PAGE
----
TOTO (pronounced as toe-toe) refers to a form of gambling activity provided by the Singapore Lottery Pool. The lottery game is played by purchasing a card and picking six numbers, the closers the numbers match the winning set, the more money one wins.



This is a common superstition amongst the older generation in Singapore. To attract spirits in your home is a very bad thing. Spirits are known to be ghosts with the agenda to haunt people and bring about bad luck. I believe that this superstition comes from Singapore in the early 1900s where the poverty rate was high and security in homes was low. And whistling would attract attention and thus it was advised not to whistle in order to keep a low profile at night. And as time went on, this evolved into not whistling in order to keep spirits away. What I found interesting was that not whistling at night was especially important when my grandfather’s father bought a lottery ticket. Gambling was very common in Singapore, and there weren’t many ways to climb up the economic ladder when my grandfather was younger. And thus, many people would put hopes on gambling and lotteries as a means to earn wealth. It thus makes sense that with that much hope placed on these lottery tickets that a lot of superstition comes about.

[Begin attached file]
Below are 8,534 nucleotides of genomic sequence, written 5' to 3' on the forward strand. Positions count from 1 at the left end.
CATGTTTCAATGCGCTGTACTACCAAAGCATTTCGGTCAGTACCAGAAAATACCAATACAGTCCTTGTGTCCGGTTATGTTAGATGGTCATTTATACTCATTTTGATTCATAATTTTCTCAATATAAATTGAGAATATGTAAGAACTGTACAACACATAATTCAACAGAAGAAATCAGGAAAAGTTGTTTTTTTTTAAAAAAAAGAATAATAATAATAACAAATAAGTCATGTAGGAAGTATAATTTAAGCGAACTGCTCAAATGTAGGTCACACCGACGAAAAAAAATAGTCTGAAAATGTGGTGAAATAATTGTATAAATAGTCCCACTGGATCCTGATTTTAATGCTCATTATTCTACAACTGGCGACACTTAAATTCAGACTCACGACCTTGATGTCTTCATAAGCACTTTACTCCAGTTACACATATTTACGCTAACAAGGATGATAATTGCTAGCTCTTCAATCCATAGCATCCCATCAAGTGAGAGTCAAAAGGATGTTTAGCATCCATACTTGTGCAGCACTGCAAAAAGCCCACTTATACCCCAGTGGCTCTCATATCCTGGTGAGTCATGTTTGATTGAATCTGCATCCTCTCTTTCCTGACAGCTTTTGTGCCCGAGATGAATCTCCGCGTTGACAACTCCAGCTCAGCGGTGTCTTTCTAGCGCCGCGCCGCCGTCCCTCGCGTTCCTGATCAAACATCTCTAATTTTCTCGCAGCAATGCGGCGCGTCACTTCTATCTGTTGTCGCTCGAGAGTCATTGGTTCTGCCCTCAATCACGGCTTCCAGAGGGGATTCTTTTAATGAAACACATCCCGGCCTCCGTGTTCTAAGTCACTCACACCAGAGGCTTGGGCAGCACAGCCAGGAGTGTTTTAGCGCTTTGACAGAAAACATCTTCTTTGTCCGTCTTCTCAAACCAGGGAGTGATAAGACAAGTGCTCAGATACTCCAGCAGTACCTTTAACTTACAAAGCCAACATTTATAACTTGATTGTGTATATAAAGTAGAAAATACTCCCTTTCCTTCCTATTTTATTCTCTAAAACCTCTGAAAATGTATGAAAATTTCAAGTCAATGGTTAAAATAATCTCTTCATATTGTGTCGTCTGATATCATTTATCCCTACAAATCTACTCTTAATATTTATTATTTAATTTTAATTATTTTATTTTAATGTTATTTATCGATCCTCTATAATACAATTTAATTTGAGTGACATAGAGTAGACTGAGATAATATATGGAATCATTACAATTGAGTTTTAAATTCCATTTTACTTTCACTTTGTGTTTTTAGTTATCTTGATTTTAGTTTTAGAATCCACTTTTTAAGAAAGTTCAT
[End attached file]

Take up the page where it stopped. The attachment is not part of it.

Whistling at night

BACKGROUND: My informant, OR, was born in the US. Her parents are both immigrants from Grenada. OR often talks about how superstitious her Caribbean family is and this piece is one example out of our long conversation about how her family’s beliefs dominate how they behave. 

CONTEXT: This piece is from a conversation with my friend to discuss the role of superstition in Caribbean culture.

OR: This one, I don’t really know if there’s a story to this or something but we aren’t supposed to whistle at night.

Me: Or…?

OR: Or I guess a ghost will get mad? Or an evil spirit? Like, this one I don’t know all the details but my mom told me not to do this either.

THOUGHTS: This is interesting to me because throughout my collection I spoke to a few other people who brought up the “don’t whistle at night” belief but with different meanings. In OR’s case, whistling at night disturbs restless spirits whereas when I talked to my friend from Ecuador, whistling at night meant signaling for an evil spirit to follow you home. This seems to be the resounding belief in many cultures, that whistling at night attracts evil.